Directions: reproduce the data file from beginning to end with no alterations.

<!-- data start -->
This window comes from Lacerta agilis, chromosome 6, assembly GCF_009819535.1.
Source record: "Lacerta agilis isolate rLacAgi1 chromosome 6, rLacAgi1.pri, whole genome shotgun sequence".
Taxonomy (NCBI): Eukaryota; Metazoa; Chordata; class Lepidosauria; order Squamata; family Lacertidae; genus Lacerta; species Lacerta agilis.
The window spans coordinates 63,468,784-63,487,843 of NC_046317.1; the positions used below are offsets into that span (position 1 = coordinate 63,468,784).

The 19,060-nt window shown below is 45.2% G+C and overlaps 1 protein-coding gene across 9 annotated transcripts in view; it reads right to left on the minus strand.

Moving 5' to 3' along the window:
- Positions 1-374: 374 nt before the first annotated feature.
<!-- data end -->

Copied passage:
This window comes from Lacerta agilis, chromosome 6, assembly GCF_009819535.1.
Source record: "Lacerta agilis isolate rLacAgi1 chromosome 6, rLacAgi1.pri, whole genome shotgun sequence".
Taxonomy (NCBI): Eukaryota; Metazoa; Chordata; class Lepidosauria; order Squamata; family Lacertidae; genus Lacerta; species Lacerta agilis.
The window spans coordinates 63,468,784-63,487,843 of NC_046317.1; the positions used below are offsets into that span (position 1 = coordinate 63,468,784).

The 19,060-nt window shown below is 45.2% G+C and overlaps 1 protein-coding gene across 9 annotated transcripts in view; it reads right to left on the minus strand.

Moving 5' to 3' along the window:
- Positions 1-374: 374 nt before the first annotated feature.